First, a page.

April 8, 2016
One Wednesday morning as she walked through the door of East Baltimore Medical Center, internist Laura Sander got a call: A patient with uncontrolled diabetes had been admitted to another health system’s Emergency Department (ED). Within a half-hour, Sander was on the way. That week, the woman would receive a home visit and then, the following week, she would come into the office for an extended appointment. Between visits, someone from Sander’s team called the patient to check on her.
Concierge care? In a way, yes. The young woman is one of 70 enrolled in the Priority Access Primary Care (PAPC) pilot, which Sander directs from East Baltimore Medical Center. The pilot is a collaborative effort between Johns Hopkins Community Physicians and the Priority Partners Managed Care Organization, which is jointly owned by Johns Hopkins HealthCare and the Maryland Community Health System.
The program aims to keep Medicaid patients out of the ED and the hospital by providing very intensive primary care services that are integrated with behavioral health care and social services. A highly successful strategy to decrease unnecessary ED visits has been direct access to providers: Patients call, text or video chat with PAPC providers 24/7 for acute needs. Also, PAPC gets a notice within 15 minutes when one of the patients is admitted to a hospital or ED in the state, not just within the Johns Hopkins system, thanks to CRISP, Maryland’s health information exchange.
The pilot’s inspiration is the Hot Spotters program that physician Jeffrey Brenner launched in Camden, New Jersey; Atul Gawande wrote about it in The New Yorker. The program’s patients are the costliest among Priority Partners’ population, with “incredibly complex medical and psychosocial needs,” says Sander, and a history of ED and hospital admissions. Priority Partners looks at its claims data to identify candidates for the program, although Sander encourages Johns Hopkins providers to make referrals too. Sander makes the final determination of eligibility.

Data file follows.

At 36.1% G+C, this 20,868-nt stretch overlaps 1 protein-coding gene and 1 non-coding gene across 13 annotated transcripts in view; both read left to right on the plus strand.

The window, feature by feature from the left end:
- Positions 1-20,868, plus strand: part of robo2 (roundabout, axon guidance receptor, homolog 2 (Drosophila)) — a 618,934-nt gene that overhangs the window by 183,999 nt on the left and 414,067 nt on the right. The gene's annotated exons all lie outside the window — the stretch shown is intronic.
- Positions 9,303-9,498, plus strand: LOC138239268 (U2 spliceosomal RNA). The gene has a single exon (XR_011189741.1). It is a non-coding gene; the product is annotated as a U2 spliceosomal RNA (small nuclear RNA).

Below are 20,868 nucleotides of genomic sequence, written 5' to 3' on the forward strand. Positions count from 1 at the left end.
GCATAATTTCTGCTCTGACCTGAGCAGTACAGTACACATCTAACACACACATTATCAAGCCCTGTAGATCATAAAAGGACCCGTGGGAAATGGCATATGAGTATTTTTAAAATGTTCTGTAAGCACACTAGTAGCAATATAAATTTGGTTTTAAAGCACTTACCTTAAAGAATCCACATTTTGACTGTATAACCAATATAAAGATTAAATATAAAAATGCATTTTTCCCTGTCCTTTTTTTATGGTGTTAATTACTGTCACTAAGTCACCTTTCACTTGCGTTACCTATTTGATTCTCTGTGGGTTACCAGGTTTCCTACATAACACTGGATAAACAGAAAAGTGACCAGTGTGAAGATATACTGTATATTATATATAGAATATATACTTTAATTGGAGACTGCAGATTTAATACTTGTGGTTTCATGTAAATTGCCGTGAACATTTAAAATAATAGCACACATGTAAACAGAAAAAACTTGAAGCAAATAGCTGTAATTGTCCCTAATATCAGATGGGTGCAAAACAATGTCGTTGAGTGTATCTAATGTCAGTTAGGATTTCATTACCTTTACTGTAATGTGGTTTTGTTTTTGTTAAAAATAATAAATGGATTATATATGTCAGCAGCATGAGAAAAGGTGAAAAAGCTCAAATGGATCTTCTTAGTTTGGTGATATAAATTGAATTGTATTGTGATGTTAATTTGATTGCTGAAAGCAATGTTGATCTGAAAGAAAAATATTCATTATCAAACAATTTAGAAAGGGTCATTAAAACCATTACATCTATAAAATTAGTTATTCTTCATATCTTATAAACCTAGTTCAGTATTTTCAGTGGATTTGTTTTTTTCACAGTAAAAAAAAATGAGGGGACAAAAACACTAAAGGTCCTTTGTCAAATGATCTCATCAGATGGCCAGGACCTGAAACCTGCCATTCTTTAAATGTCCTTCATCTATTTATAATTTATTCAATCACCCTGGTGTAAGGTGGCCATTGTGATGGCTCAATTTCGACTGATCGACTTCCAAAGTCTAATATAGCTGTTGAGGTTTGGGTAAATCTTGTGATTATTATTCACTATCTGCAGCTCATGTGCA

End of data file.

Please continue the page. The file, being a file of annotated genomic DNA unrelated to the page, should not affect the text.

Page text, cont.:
Working side by side with Sander is a multidisciplinary team composed of nurse practitioner Kate Shockley; certified medical assistant Sherrell Byrd-Arthur, who serves as a “health navigator” to help patients negotiate the health system; licensed clinical professional counselor Laura Fukushima; and community health worker Brian Adams, who connects patients to community resources and coaches them in disease self-management.
Since the PAPC pilot began a year and a half ago, ED visits among its patients have dropped 30 percent and admissions 41 percent, and it has shown a 2-to-1 return on investment. It is set to run through 2016.
A key piece of the program’s success, Sander says, is that it provides behavioral health care. When patients come in for a primary care visit, they spend 45 minutes with Sander or Shockley, then another 45 minutes with Fukushima.
“We have more patients with depression than with hypertension. Thus we’re really focusing on mental health care alongside traditional primary care. For us, they’re inextricable,” says Sander.